Sconatachee, when drunk, was enrolled by Benjamin F. Currey; when the emigrants were collecting, he did no appear, and Currey and John Miller, the interpreter, went after him. Currey drew a pistol, and attempted to drive the old man to the agency, who presented his gun and refused to go. Currey and Miller returned without him. He made the facts known to Hugh Montgomery, the Cherokee agent, who gave him a certificate that he should not be forced away against his will. So the matter rested till the emigrants were collected the next year, and then Currey sent a wagon and guard for him. He was arrested, tied, and hauled to the agency, leaving some of his children behind in the woods, where they had fled on the approach of the guard. Richard Cheek enrolled for emigration, but before the time of departure, he hired to work on the Tuscumbia rail-road, in Alabama. When the emigrants started, Currey had Cheek's wife taken, put on board a boat, and started, to Arkansas. She was even denied the privilege of visiting her husband as she descended the river. He was left behind, and never saw her more. She died on the way.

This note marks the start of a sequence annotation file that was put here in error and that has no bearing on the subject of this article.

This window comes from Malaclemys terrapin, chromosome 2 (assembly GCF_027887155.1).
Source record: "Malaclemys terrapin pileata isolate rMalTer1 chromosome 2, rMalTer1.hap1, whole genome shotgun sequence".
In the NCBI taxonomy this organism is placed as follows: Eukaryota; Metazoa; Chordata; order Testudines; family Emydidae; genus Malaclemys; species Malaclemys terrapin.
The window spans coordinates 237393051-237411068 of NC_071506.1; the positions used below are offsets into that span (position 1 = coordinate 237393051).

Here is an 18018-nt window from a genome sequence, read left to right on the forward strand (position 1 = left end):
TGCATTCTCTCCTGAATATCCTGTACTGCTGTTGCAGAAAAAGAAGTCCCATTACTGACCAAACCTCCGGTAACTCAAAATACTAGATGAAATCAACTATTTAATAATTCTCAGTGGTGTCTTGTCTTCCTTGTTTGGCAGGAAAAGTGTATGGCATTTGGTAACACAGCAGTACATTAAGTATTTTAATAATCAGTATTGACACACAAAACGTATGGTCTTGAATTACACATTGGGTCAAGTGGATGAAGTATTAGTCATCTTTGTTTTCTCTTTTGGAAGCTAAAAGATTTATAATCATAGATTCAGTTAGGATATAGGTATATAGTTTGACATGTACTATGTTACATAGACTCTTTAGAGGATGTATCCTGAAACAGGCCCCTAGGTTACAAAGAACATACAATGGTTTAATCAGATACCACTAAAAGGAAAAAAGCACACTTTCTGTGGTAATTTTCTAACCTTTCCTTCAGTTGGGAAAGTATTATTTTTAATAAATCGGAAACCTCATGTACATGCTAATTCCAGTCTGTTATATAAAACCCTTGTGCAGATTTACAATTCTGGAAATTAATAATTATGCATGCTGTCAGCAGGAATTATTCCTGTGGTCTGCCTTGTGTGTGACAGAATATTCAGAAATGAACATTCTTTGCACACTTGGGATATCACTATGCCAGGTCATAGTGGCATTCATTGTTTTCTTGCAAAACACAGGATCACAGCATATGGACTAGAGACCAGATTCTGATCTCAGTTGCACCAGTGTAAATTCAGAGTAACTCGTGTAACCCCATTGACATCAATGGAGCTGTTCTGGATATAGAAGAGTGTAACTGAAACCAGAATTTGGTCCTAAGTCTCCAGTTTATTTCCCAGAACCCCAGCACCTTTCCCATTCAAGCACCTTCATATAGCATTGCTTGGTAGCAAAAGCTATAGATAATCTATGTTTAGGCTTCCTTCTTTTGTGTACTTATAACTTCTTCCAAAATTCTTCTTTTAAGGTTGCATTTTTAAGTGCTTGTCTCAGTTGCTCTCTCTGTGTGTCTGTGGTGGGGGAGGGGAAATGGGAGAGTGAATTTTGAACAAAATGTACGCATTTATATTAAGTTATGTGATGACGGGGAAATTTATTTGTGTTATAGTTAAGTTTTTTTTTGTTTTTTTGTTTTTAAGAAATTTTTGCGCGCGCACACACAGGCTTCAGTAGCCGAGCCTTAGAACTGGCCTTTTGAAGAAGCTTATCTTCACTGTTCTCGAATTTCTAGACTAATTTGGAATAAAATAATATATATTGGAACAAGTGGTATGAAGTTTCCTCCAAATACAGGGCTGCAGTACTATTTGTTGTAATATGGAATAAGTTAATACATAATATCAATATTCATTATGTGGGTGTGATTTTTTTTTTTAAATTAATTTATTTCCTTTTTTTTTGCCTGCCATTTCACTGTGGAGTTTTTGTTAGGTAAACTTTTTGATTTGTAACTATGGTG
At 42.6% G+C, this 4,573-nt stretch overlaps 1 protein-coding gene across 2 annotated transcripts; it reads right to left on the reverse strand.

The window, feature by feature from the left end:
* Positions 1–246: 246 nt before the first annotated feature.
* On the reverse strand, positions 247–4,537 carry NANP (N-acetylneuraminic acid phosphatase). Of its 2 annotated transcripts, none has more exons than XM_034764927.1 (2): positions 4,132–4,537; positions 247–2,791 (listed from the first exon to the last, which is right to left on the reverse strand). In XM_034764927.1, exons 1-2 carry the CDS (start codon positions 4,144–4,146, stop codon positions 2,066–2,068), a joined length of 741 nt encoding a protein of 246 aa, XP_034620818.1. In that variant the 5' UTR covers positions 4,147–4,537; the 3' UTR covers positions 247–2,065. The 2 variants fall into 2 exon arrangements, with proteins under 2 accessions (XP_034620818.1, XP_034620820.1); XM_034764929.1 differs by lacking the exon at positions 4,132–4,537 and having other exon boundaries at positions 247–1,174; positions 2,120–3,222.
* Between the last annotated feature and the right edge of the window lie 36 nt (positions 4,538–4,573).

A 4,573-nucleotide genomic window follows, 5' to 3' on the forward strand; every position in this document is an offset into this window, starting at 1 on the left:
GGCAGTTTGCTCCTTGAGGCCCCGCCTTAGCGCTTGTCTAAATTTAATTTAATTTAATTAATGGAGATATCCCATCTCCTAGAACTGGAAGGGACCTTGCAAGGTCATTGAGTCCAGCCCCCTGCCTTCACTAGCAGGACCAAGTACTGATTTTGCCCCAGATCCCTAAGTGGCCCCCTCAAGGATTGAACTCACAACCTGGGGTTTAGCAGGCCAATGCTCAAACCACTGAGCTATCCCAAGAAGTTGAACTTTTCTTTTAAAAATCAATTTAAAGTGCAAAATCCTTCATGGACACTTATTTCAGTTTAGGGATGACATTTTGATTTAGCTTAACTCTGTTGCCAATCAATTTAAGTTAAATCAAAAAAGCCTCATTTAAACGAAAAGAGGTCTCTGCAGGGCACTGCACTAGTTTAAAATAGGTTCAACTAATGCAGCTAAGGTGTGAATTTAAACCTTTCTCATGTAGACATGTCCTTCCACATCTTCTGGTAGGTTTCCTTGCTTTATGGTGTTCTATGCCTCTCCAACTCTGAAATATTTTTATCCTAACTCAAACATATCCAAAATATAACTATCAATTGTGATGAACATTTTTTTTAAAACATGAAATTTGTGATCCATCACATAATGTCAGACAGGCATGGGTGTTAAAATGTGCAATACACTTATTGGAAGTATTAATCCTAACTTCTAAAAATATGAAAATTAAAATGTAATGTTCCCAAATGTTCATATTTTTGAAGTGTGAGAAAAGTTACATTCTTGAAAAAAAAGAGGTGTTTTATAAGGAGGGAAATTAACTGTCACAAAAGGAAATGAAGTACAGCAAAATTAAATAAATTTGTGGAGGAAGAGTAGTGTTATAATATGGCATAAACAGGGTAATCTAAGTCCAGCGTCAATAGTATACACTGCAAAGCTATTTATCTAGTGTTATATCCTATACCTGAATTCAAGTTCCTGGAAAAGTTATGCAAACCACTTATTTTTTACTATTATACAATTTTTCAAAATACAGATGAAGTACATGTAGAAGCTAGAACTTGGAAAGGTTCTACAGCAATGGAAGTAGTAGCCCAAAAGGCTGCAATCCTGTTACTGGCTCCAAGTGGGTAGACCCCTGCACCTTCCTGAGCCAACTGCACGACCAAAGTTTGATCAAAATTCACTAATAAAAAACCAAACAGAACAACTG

Such outrages, and violations of treaty stipulations, have been the subject of complaint to the Government of the United States, on the part of the Cherokees for years past; and the delegation are not surprised, that the American people are not now startled at those wrongs, so long continued, for by habit men are brought to look with indifference upon death itself. If the government of the United States have determined to take the Cherokee lands without their consent, the power is with them; and the American people can "reap the field that is not their own, and gather the vintage of his vineyard whom by violence they have oppressed."